One of my favorite lines from the movie "Back to the Future" is when Doc Brown asks Marty McFly who the president is in the future. When Marty answers "Ronald Reagan!," Doc laughs and asks incredulously, "The actor?!?" And it's funny because we seldom associate actors with being deep thinkers – at least not the kind of thinkers we'd want to lead one of the most powerful nations on earth.
But Ronald Reagan was an actor in the beginning. Actually, before that he was a radio sportscaster who then landed some roles in Hollywood, even becoming a rising star until World War II came along. He tried to enlist but his eyesight was so poor that he wasn't allowed in a combat role, but his solid good looks were a natural fit for the government training and 'propaganda' films. And when the plum movie roles dried up after the war, he found work in some less serious films such as "Bedtime for Bonzo" where he co-starred with a chimpanzee. It's no wonder Doc Brown was dismissive.
In Reagan: The Life, H. W. Brands treats us to a fairly detailed (700+ pages) biography of the 40th President of the United States. He covers his early years with an alcoholic father, his college foray into acting, and his desire for an ever-larger stage from which to perform. When his Hollywood career stalled, he became the unlikely spokesman for corporate America on television's General Electric Theater where he honed his public speaking skills. His political career began as union leader for the Screen Actors Guild (SAG), following which he was elected California's governor.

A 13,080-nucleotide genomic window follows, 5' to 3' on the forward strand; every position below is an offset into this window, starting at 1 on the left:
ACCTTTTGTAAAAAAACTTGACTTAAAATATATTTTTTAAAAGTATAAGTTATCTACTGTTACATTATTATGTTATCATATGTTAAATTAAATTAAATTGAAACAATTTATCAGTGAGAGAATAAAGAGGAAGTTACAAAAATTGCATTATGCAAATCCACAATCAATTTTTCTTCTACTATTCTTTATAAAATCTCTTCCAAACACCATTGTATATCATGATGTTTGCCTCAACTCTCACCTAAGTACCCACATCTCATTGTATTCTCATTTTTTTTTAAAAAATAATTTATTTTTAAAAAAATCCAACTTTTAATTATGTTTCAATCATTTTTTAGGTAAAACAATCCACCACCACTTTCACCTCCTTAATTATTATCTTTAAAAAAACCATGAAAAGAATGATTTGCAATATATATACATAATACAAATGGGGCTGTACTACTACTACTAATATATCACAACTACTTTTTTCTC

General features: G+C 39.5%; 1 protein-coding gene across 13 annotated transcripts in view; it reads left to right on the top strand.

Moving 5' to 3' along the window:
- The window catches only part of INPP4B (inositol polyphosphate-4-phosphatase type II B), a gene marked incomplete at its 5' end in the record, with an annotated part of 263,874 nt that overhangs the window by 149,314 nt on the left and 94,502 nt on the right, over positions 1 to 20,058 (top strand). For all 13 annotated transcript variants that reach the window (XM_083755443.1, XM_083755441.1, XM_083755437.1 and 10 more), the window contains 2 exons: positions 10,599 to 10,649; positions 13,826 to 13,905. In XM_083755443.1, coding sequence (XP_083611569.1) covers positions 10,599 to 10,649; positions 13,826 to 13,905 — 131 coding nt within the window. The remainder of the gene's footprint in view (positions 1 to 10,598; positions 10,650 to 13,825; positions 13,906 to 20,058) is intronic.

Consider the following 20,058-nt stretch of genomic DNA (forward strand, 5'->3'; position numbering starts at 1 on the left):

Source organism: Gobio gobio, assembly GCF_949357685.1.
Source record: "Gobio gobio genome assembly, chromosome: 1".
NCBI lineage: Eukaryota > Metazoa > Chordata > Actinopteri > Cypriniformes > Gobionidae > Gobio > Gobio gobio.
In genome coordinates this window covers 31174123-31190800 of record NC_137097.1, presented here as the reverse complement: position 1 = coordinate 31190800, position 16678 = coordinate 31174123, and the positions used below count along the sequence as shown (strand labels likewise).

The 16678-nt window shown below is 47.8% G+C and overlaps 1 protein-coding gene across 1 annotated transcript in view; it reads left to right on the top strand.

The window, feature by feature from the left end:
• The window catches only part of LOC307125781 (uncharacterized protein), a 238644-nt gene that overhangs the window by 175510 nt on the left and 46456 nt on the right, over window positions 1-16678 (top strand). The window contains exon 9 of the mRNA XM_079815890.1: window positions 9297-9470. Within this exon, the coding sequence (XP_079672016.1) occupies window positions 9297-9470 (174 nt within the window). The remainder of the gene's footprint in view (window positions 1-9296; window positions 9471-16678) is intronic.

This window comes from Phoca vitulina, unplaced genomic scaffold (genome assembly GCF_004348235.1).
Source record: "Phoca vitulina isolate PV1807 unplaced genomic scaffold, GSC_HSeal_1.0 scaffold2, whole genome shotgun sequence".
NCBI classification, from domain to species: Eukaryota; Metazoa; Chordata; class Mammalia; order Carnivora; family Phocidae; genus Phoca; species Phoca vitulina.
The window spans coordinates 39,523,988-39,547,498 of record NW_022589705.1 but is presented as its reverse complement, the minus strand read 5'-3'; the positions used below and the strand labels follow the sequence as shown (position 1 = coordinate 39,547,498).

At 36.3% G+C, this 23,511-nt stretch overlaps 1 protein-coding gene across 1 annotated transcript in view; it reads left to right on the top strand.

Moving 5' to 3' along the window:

But his presidency is the focus and bulk of this book, beginning around page 200 and consuming the next 500. Brands covers it meticulously – almost to the level of minutiae – and frequently compares his impact with FDR's, Reagan's early hero. I was a teenager during the early Reagan years, and saw him as restoring pride and confidence in America at a time when both were at historic lows. Yet, I knew not everyone saw him as positively as I did: the editor of my high school newspaper went out of his way to criticize Reagan (I wonder how many high school newspapers were so overtly political?). Later, I was out of the country (and out of touch with politics) during the final years when Iran-Contra and much of the negotiations with Gorbachev happened, so that was insightful to me. And while Brands avoids 'falling in love with his subject,' as some biographers do, it's still a fairly friendly bio. He frames Iran-Contra as Reagan's effort to bring hostages home and Nancy's reliance on astrologers as a possibly over-protective impulse after the assassination attempt, but in other places he is less than flattering and perhaps more objective. That's probably how it should be, but if I had a complaint it's that the book sometimes feels passionless.
There will certainly be some on the far right who feel it's not praising enough, and some on the far left who feel it's not critical enough, but I found it to be an informative and entertaining read. I've read a couple of books by his speechwriters – one was good but too patronizing
and another too presumptuous. I've read great books about Reagan's handling of the air traffic controller's strike and his near-assassination, and even one about a great speech he gave. But Brand's bio does a good job of approaching scholarly while remaining readable. I wish it had covered his pre-presidential life in more depth, but I guess that's worthy of a separate book or two. For those primarily interested in his presidency, however, this one should please most readers. (I received a free book from the publisher.)